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Unions rally around the country for rights on site

Construction unions and the Maritime Union of Australia (MUA) have rallied around the country today as Construction, Forestry, Mining & Energy Union (CFMEU) member Ark Tribe returned to court in Adelaide. Ark is facing trial under the unfair Australian Building and Construction Commission (ABCC) laws for not telling the ABCC what was discussed at a workplace meeting about safety issues on a construction site in Adelaide.

The Perth rally was attended by an estimated 4000 people. Members rallied in support of Ark as well as over recent workplace deaths in the maritime and construction industries. A dock worker was killed in a workplace accident in Melbourne last Wednesday and a construction worker died in a workplace accident in Adelaide on Friday. The rally was addressed by the partner of a worker who was killed in a workplace accident and all speakers reinforced the message that no-one should be risking their life by going to work. Every worker has a right to a safe workplace and every family has the right to expect their loved ones home safely at the end of a work day.

 
Unions want urgent action after the tragic death of yet another dock worker

Work at 15 wharves around Australia has ground to a halt after the death of the third worker in five months.

Staff at all P&O automotive and general stevedoring sites have walked out for 24 hours. A 41-year-old Melbourne worker was crushed to death during pick-up and delivery operations at Appleton Dock this morning.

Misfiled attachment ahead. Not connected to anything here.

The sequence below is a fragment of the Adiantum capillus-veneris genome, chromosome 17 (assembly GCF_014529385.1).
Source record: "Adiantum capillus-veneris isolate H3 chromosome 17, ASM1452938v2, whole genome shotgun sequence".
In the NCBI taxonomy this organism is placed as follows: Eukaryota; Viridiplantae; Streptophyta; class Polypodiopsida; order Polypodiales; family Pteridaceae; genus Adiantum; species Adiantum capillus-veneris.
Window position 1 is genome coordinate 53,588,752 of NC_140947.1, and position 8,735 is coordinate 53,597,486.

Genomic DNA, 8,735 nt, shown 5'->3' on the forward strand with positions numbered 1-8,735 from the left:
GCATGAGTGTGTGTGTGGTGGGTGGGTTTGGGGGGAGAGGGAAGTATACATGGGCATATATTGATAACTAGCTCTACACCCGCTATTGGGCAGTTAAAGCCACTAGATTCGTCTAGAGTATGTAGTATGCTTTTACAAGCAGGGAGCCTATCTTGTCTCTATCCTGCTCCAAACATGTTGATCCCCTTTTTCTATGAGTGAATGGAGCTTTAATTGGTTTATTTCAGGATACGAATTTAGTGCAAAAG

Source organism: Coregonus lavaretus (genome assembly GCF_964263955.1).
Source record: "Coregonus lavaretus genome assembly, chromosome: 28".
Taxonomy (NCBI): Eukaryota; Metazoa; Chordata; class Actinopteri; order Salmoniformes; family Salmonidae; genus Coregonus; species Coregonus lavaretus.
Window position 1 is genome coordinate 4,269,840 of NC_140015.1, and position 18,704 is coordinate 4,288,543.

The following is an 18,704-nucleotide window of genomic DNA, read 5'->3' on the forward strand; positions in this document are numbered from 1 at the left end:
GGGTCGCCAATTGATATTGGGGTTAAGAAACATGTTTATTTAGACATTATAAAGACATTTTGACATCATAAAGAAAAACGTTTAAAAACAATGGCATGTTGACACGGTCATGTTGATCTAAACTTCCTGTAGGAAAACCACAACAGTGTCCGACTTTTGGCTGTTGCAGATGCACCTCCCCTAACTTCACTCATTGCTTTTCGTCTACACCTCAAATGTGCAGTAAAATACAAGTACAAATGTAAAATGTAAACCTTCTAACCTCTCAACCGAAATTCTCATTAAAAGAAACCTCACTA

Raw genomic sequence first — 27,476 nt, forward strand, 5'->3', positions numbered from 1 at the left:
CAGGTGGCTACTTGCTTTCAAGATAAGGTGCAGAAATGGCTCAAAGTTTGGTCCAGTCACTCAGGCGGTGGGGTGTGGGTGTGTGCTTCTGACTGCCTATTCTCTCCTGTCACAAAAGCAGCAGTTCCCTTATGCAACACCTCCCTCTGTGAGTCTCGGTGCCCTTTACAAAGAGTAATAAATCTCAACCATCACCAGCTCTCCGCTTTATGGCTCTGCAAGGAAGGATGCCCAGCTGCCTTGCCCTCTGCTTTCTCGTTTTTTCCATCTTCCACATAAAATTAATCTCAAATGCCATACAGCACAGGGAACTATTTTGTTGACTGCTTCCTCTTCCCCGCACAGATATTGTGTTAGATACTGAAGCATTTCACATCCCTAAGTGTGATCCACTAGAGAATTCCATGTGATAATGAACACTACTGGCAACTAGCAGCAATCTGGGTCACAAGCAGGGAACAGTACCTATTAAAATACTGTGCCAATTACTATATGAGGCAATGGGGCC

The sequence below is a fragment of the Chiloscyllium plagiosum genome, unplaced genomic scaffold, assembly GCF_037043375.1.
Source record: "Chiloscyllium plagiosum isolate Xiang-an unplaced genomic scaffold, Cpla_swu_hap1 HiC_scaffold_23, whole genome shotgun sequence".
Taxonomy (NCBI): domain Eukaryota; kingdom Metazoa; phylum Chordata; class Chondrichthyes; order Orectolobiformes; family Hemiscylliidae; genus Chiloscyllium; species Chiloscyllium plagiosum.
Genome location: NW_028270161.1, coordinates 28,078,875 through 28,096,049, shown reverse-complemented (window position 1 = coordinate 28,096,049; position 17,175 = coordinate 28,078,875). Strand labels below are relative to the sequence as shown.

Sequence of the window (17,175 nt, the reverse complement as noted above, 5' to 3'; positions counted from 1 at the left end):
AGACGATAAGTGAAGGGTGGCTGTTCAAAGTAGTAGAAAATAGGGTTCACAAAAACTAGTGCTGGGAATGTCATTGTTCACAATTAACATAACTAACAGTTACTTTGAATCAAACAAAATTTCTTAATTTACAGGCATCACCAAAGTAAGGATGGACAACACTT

Paddy Crumlin from the Maritime Union of Australia says it is time for conditions to change.

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UnionsWA welcomes mining tax resolution

UnionsWA believes the new Minerals Resource Rent Tax will help provide the building blocks for a fairer Australia and give ordinary Australians a greater share of the profits generated by the exploitation of the country’s non-renewable resources.

The peak union body in WA argues the $10.5 billion windfall will provide vital infrastructure across the country and particularly in WA mining communities which to date have been largely overlooked in terms of development despite the huge profits generated by nearby resource projects.

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JOINT STATEMENT: Ordinary West Australians must be heard in mining tax debate
Organisations representing the WA social and community sector, unions and environmental groups have called for the voices of ordinary West Australians to be heard in a tax debate that has been dominated by the well funded interests of the mining sector.
These groups support reform of mining tax as a key recommendation from the Henry Tax Review that will modernise the tax system and allow it to meet the future challenges of the state’s ageing population, climate change and social infrastructure in a fair and equitable way. Representing a broad cross section of society, social and community groups argue that mining company self interest is unfairly dominating the debate regarding tax reform.
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Community groups and WA workers come together in a stunt to highlight alternate views on the mining tax
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Unions welcome the passing of the Paid Parental Leave scheme